Final fling for norths harvest as weather lifts?
Better weather earlier this
week saw many northern
crops at last fall to the
combine. Some yields are
better than expected. But
most growers are just glad
to get fields cleared. FWs
arable team reports
THE Indian summer has belatedly come to the rescue, with most Yorkshire wheats at last combined.
Even in Northumberland there was only about 15% left to cut with some farms already finished mid-week.
Main complaint is Hagbergs suffering in the deluge before the drier weather. Specific weights, bar in the Coastal Grain area, are better than last year. But protein levels are lower. "A lot of milling wheats are below 10% protein," reports Jonathan Cockill of N Yorks merchant Argrain.
Ian Craigs, chairman of the 37-member North East Grain co-op, has completed winter wheat at Tritlington Hall, Morpeth. "Quality is slightly better than last year, but yields are pretty moderate." Abbot gathered before the deluge sold for a premium of £20/t over feed, but low Hagberg rain-hit Hereward and Rialto are being rejected.
Much of the harvest relief is tempered by low prices, he adds. "Many growers round here are on mixed farms and they are very depressed."
Darlington-based Michael Manners finished wheats about a fortnight ago. "We cut a lot at 21% moisture and I am pleased we did. Diesel is pretty cheap at the moment, and having our own drier it did not cost too much."
Winter oats for milling are crop of the year for northern barometer grower Keith Snowball who finished combining on Saturday. First wheats also did well. "But the winter barley was disappointing to abysmal." Gerald oats gave an estimated 7.4t/ha (3t/acre) with a specific weight of 51-53kg/hl. "Solva did about 0.5t/acre less but was 55kg/hl. I think we are still on a learning curve with fertiliser and growth regulators for the crop." Saving grace in barley was Reginas unexpectedly good specific weight. "It was all in the mid 60s and outyielded Fighter which was as low as 54kg/hl. "Overall, the wheats did well and I reckon we have touched 4t/acre on some of it. But there are just two categories." Take-all and, with hindsight, too early drilling trimmed at least 2.5t/acre (1t/ha) off second and third crops, he says.
Hyola 401 spring rape was 18% moisture when gales struck. "It did 1t/acre and was better than the Sprinter, but I reckon we lost at least 2cwt/acre. One of our neighbours got 30cwt/acre." Previous best was 3.1t/ha. (25cwt/acre) from Sponsor.
SUMMER finally arrived earlier this week, but too late for some harvest areas.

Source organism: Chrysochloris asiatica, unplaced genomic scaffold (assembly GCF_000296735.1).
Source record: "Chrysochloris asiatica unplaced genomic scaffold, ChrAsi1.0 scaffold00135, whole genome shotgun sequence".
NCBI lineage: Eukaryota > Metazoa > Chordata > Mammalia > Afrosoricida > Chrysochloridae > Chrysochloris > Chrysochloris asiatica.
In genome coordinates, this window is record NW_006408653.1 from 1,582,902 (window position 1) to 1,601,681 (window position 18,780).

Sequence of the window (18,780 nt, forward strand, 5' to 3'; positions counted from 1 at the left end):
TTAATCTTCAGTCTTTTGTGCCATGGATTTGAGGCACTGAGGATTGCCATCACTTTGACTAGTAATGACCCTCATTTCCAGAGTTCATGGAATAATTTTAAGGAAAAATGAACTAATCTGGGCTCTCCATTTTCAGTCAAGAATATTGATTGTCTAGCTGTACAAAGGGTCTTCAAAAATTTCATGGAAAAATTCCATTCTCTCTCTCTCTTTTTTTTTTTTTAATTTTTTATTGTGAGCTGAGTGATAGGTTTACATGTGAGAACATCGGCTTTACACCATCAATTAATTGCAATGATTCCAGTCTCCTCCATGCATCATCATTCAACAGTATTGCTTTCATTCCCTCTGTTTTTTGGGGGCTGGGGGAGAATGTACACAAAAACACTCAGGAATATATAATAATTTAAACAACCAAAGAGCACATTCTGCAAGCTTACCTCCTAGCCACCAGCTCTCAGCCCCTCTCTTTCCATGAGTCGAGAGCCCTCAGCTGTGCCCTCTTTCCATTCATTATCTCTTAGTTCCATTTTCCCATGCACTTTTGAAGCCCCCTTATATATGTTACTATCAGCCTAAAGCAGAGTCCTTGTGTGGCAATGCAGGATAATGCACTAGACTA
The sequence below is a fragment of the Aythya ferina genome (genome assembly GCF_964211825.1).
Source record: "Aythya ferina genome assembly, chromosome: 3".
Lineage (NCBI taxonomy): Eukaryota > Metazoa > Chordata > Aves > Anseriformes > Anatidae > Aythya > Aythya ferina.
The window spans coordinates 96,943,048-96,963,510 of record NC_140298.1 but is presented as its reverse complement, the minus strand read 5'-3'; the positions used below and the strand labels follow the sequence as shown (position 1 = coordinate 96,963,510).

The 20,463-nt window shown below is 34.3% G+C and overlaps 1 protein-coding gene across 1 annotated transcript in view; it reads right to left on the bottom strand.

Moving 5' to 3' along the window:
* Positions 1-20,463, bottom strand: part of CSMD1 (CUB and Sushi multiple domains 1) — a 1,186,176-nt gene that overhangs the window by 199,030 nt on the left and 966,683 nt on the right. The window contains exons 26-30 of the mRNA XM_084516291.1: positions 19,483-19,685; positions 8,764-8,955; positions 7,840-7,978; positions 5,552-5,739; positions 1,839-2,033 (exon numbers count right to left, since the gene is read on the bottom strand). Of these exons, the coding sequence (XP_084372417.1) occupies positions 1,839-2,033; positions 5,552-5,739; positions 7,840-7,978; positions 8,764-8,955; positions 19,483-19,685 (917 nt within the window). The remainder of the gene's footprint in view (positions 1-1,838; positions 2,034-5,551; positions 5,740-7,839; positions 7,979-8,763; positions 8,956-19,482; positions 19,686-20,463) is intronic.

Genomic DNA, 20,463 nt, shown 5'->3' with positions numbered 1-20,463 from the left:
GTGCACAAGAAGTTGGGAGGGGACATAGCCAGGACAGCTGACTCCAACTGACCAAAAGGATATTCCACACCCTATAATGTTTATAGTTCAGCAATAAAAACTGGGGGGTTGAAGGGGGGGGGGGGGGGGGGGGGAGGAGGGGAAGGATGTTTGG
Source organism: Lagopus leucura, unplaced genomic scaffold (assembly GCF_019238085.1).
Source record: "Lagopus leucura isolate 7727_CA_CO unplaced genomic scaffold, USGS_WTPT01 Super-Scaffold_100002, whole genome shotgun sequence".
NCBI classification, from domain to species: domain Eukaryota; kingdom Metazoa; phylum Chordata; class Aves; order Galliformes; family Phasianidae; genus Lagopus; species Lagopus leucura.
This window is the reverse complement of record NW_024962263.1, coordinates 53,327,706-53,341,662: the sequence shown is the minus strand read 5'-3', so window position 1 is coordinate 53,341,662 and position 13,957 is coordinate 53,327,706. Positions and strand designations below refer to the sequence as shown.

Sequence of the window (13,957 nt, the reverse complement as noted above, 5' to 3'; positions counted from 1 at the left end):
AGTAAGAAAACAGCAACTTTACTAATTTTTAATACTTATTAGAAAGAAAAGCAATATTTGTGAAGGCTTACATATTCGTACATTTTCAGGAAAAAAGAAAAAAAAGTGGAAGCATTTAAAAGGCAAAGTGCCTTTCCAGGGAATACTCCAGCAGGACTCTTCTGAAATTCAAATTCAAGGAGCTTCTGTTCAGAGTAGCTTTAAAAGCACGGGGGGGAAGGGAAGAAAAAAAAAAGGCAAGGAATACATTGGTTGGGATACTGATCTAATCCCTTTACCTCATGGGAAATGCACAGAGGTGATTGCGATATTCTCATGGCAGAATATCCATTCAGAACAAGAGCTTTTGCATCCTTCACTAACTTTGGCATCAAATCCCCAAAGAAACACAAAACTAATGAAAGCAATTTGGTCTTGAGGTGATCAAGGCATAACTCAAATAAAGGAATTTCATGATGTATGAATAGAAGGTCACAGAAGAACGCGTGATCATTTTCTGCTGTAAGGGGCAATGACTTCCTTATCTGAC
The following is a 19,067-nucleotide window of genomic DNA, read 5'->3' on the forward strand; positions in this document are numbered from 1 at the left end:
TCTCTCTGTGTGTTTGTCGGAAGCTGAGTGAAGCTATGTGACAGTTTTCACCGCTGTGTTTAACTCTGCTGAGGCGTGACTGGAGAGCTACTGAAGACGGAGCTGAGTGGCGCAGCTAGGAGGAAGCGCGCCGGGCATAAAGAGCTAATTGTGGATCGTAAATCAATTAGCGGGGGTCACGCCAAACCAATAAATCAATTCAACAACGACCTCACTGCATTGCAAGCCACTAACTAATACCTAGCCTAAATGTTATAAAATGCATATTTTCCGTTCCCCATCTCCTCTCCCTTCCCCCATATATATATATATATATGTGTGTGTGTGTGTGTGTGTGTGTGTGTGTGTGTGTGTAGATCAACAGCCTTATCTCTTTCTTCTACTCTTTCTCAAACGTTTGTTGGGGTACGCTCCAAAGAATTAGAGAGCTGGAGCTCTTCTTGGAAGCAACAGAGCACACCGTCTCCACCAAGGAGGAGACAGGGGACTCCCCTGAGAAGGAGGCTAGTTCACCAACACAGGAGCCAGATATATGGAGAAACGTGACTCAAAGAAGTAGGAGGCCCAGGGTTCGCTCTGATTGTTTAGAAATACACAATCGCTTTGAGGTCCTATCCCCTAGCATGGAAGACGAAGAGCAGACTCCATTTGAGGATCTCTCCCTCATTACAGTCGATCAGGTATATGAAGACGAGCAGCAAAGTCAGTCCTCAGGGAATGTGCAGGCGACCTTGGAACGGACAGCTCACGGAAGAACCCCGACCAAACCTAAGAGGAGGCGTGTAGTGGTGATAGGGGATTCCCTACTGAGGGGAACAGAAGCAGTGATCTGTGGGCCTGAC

In Easter Ross and along the Moray coast all the grain is in store.
A late bonus for David Houghton, Meddat, Invergordon, was Hyola 38 spring oilseed rape. "It yielded close on 30cwt/acre and I am delighted."
Mr Houghtons harvest has been very mixed. "I do not want to talk about the winter barley. It was a disaster and outyielded by the spring sown crops. We had half our 420 acres sown in mid February and those were the ones that did best with lower nitrogen and screenings and 2.25t/acre.
"Optic has been our best variety but the early Chariot also did quite well. Winter wheat was all flat but had not sprouted and yielded a surprising 3.5-3.7t/acre."
Aberdeenshire farmers are looking to the west with some envy. They had a lot of grain still to cut on Tuesday. But with a full week of good weather forecast they hoped to make big strides.
David Jack, Rothienorman, has moved to potatoes as he waits for the last fields of wheat to ripen. "The good weather cheers everyone, but it is difficult to forget some of the disasters like Chariot barley with 40% screenings not fit for malting and 35cwt/acre yield. I wont be growing it again."
Better weather is allowing straw baling right up behind the combine. Most agree it will be scarce and expensive this winter.
Barometer grower Eric Haggart has all his own wheat cut at Bailielands and the ground ready for sowing wheat and barley. "The later fields of Riband yielded about 2.5t/acre and the Madrigal did rather better."
Further south, Doug Niven, Duns, has harvested 1620ha (4000 acres) of grain on his own farm and others he manages in the Borders. "It has been a long, slow process and we badly needed this weather a month ago. Winter barley was a total disaster and outyielded by 0.5t/acre by spring barleys. Wheats have been surprisingly good, better than we had anticipated both in yield and quality. They have been running at up to 3.5t and bushel weights well into the 70s."
Merchant Adrian Fisher of Glencore Grain reports mixed wheat results. "People are concentrating on the standing crops and there the bushel weights are fine averaging 72kg. There has been some excellent Encore at 76 and 77kg. But the laid crops are black with fusarium and down to 62kg."
FINE weather means most growers will finish harvest this weekend.
After earlier fears of complete crop losses, average to good yields are a relief.
"The wheats are actually yielding very well," says Co Down grower John Best. Earlier this week he was half-way through his wheat, which was coming in at 18-26% moisture. "We reckon it will do 3.5t/acre when dried, which is very acceptable. Normally we average 3.25t/acre." Consort was fairing better than Reaper, which had lodged and was starting to sprout, even in standing crops.
In Co Armagh, seed grower Tim McClelland has finished Riviera spring barley, and is quite happy with 4.7t/ha (1.9t/acre). "That is a high average for us. The bushel weight is good, and it is a nice golden sample." He believes keeping nitrogen rates down to 112kg/ha (90 units/acre) for spring barley and 150kg/ha (120 units/acre) for wheat has paid off, with most of his crops standing.
Local contractor Ivan Megaw had a quarter of the harvest still to gather last Tuesday, but hoped to finish this weekend. "We have not had to deal with as much lodging as last year, despite the weather," he says. *